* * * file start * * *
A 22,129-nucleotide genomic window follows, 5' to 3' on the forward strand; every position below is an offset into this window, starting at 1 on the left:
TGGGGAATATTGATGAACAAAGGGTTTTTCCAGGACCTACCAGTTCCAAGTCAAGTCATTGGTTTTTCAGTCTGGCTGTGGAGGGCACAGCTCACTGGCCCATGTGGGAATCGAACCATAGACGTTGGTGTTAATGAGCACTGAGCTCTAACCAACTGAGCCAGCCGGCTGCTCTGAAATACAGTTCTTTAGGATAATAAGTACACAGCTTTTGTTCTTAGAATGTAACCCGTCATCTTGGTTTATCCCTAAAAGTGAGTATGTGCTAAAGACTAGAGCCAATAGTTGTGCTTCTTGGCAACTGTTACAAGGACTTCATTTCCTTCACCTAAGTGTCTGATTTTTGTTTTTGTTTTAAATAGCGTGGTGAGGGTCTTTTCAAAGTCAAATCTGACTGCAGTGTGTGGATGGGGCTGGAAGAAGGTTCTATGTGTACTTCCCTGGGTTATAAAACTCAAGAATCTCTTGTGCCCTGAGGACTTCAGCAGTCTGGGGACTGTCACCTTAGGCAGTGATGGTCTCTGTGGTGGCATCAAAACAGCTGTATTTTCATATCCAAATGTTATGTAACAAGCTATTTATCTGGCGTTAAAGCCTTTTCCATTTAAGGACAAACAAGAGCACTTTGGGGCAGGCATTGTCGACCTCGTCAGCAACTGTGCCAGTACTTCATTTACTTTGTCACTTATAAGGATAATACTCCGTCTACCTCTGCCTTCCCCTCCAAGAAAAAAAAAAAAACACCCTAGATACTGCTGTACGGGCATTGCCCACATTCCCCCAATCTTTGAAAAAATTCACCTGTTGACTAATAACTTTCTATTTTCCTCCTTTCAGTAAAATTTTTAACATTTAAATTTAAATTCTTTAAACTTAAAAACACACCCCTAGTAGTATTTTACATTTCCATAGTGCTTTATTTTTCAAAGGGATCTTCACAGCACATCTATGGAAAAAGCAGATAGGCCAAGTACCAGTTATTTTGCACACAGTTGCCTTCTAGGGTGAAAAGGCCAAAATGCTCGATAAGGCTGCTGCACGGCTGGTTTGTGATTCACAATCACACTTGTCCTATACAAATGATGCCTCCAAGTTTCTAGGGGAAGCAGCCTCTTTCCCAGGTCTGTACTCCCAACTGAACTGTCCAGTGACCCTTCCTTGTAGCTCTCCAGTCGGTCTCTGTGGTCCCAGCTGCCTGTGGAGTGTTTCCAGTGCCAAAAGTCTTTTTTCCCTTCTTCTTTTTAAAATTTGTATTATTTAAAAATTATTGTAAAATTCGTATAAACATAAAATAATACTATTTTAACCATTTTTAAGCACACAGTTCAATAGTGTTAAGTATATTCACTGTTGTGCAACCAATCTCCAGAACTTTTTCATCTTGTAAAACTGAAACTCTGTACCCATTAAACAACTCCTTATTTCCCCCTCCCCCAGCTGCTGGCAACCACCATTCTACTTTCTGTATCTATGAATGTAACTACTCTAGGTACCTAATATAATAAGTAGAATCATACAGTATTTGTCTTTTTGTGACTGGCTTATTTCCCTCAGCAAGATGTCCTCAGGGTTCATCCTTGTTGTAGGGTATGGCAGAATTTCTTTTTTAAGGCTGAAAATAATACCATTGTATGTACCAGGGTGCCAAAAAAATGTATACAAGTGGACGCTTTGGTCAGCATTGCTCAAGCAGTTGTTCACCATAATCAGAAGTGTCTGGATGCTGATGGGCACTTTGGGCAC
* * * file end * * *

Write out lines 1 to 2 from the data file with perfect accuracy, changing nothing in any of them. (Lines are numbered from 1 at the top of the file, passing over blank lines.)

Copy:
A 22,129-nucleotide genomic window follows, 5' to 3' on the forward strand; every position below is an offset into this window, starting at 1 on the left:
TGGGGAATATTGATGAACAAAGGGTTTTTCCAGGACCTACCAGTTCCAAGTCAAGTCATTGGTTTTTCAGTCTGGCTGTGGAGGGCACAGCTCACTGGCCCATGTGGGAATCGAACCATAGACGTTGGTGTTAATGAGCACTGAGCTCTAACCAACTGAGCCAGCCGGCTGCTCTGAAATACAGTTCTTTAGGATAATAAGTACACAGCTTTTGTTCTTAGAATGTAACCCGTCATCTTGGTTTATCCCTAAAAGTGAGTATGTGCTAAAGACTAGAGCCAATAGTTGTGCTTCTTGGCAACTGTTACAAGGACTTCATTTCCTTCACCTAAGTGTCTGATTTTTGTTTTTGTTTTAAATAGCGTGGTGAGGGTCTTTTCAAAGTCAAATCTGACTGCAGTGTGTGGATGGGGCTGGAAGAAGGTTCTATGTGTACTTCCCTGGGTTATAAAACTCAAGAATCTCTTGTGCCCTGAGGACTTCAGCAGTCTGGGGACTGTCACCTTAGGCAGTGATGGTCTCTGTGGTGGCATCAAAACAGCTGTATTTTCATATCCAAATGTTATGTAACAAGCTATTTATCTGGCGTTAAAGCCTTTTCCATTTAAGGACAAACAAGAGCACTTTGGGGCAGGCATTGTCGACCTCGTCAGCAACTGTGCCAGTACTTCATTTACTTTGTCACTTATAAGGATAATACTCCGTCTACCTCTGCCTTCCCCTCCAAGAAAAAAAAAAAAACACCCTAGATACTGCTGTACGGGCATTGCCCACATTCCCCCAATCTTTGAAAAAATTCACCTGTTGACTAATAACTTTCTATTTTCCTCCTTTCAGTAAAATTTTTAACATTTAAATTTAAATTCTTTAAACTTAAAAACACACCCCTAGTAGTATTTTACATTTCCATAGTGCTTTATTTTTCAAAGGGATCTTCACAGCACATCTATGGAAAAAGCAGATAGGCCAAGTACCAGTTATTTTGCACACAGTTGCCTTCTAGGGTGAAAAGGCCAAAATGCTCGATAAGGCTGCTGCACGGCTGGTTTGTGATTCACAATCACACTTGTCCTATACAAATGATGCCTCCAAGTTTCTAGGGGAAGCAGCCTCTTTCCCAGGTCTGTACTCCCAACTGAACTGTCCAGTGACCCTTCCTTGTAGCTCTCCAGTCGGTCTCTGTGGTCCCAGCTGCCTGTGGAGTGTTTCCAGTGCCAAAAGTCTTTTTTCCCTTCTTCTTTTTAAAATTTGTATTATTTAAAAATTATTGTAAAATTCGTATAAACATAAAATAATACTATTTTAACCATTTTTAAGCACACAGTTCAATAGTGTTAAGTATATTCACTGTTGTGCAACCAATCTCCAGAACTTTTTCATCTTGTAAAACTGAAACTCTGTACCCATTAAACAACTCCTTATTTCCCCCTCCCCCAGCTGCTGGCAACCACCATTCTACTTTCTGTATCTATGAATGTAACTACTCTAGGTACCTAATATAATAAGTAGAATCATACAGTATTTGTCTTTTTGTGACTGGCTTATTTCCCTCAGCAAGATGTCCTCAGGGTTCATCCTTGTTGTAGGGTATGGCAGAATTTCTTTTTTAAGGCTGAAAATAATACCATTGTATGTACCAGGGTGCCAAAAAAATGTATACAAGTGGACGCTTTGGTCAGCATTGCTCAAGCAGTTGTTCACCATAATCAGAAGTGTCTGGATGCTGATGGGCACTTTGGGCAC